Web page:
When the Internet first became a popular avenue for businesses to sell their goods, people who were tech-savvy found opportunities to make money by buying different domain names of companies with a trademarked name in order to allow them to buy the domain name for their use. These people began the trend of cybersquatting.
Cybersquatting is when a person buys a domain name and either tries to ransom it to the trademark owner or when the owner of the domain tries to direct the trademark owner’s business to the domain name they have purchased. In most cases where cybersquatting is involved, the case is typically found in favor of the company or brand if the person who purchased the domain name did so with bad intent. People can’t buy domain names with the intent purpose of reselling the domain to the rightful trademark owner or to make a profit off the company or brand’s sales.
As an up-and-coming business owner, it is very important to make sure you check the trademarks that are already created by businesses that may be similar to yours and to make sure you have full legal control over your domain. Here are some tips to help avoid becoming a victim of cybersquatting:
- Purchase generic top-level domains so that you can have full control over the domain names that are closest to your actual brand name. This way cybersquatters can’t try to scam you.
- Think of any possible way of misspelling your brand name. Another way to find this out is to tell different family or friends about your domain name and see how they all choose to spell the name. You can also try speaking into a speech-to-text device and see what the program comes up with.
- Always make sure you keep your company’s domain registration information current. Don’t forget which card you purchased your domain name on, so you won’t forget to change it when your card’s expiration date rolls around.
What happens if the domain name you’re looking to purchase is already in use by someone else and they have clear advertisements directed to your product? Business owners who have fallen victim to cybersquatting have a couple of options. First, you can sue under the provisions of the Anti-Cybersquatting Consumer Protection Act (ACPA) or you can use the international arbitration system created by the Internet Corporation for Assigned Names and Numbers (ICANN).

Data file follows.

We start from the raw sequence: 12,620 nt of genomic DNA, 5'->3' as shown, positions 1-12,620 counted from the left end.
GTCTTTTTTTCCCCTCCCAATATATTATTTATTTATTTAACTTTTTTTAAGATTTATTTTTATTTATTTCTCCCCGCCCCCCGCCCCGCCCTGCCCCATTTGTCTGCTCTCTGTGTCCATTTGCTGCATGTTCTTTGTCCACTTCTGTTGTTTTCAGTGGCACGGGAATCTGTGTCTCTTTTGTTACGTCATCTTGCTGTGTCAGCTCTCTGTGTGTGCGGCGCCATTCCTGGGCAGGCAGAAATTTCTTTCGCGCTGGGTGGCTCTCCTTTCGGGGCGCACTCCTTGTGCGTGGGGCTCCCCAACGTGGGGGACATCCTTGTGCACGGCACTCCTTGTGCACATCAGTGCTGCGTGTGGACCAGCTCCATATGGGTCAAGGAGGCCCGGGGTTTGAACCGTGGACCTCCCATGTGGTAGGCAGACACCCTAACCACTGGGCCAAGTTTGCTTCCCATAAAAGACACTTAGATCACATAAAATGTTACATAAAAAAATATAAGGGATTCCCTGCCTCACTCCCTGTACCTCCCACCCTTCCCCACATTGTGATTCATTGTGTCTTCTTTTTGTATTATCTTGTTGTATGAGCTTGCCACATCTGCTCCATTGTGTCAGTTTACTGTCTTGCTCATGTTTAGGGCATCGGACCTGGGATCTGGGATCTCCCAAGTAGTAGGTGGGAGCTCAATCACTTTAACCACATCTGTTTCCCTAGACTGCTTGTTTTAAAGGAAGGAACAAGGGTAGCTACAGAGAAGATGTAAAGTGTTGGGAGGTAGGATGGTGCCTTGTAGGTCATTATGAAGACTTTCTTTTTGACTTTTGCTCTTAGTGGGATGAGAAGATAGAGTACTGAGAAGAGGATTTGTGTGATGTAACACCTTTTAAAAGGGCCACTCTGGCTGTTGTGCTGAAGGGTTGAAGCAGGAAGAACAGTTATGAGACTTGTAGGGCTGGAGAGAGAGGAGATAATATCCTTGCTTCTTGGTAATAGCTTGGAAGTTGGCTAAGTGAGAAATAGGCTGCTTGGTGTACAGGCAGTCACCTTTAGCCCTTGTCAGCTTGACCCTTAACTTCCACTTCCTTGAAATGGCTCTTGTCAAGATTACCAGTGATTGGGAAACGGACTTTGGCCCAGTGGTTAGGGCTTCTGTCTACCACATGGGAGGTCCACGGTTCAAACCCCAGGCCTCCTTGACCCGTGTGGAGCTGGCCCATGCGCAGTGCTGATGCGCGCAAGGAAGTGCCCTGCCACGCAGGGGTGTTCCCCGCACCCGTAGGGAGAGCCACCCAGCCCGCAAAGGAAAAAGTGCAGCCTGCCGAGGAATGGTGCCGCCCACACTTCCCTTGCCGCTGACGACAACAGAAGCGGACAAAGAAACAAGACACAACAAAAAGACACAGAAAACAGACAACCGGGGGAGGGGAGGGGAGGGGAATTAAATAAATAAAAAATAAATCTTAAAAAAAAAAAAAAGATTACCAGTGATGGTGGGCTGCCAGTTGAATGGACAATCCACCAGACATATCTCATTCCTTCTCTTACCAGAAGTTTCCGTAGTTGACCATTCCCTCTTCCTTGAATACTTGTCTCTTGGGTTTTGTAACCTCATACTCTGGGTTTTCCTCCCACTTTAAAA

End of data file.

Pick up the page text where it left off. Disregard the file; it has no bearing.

When suing under the ACPA, the trademark owner must prove that the current domain owner has a bad-faith intent on profiting from the trademark, the trademark was already in place at the time of the domain name purchase, the domain name is identical or confusingly similar to the trademark, and the trademark qualifies for protection under federal trademark laws. This method allows the court to obtain a court order and transfer the domain name back to the trademark owner. In some cases, the cybersquatter may have fees to pay the trademark owner for damages as well. But according to Peter Kent, Cybersquatting Expert Witness, “If the accused can prove that they had a reason to register the domain name other than to resell for profit, or profit from the trademark holder’s business goodwill in some other way, the court may allow them to keep the domain name.”
If you decide to go through the ICANN, you will be going through arbitration of the dispute. You must show that the domain name is identical or confusingly similar to the trademark or service, that the domain owner has no rights or legitimate interest in the domain name, and the domain name has been registered and is being held in bad faith. If the trademark owner prevails, the domain name will be canceled or transferred to the trademark owner. Financial compensation is not available through this route.
No matter which route you decide to take to combat cybersquatters, you should always consult a professional to seek the best course of action. Whether you contact a representative from ICANN or seek out an attorney who is well-versed in fighting cybersquatters, it’s important to make sure you’re taking the proper steps to protect your business.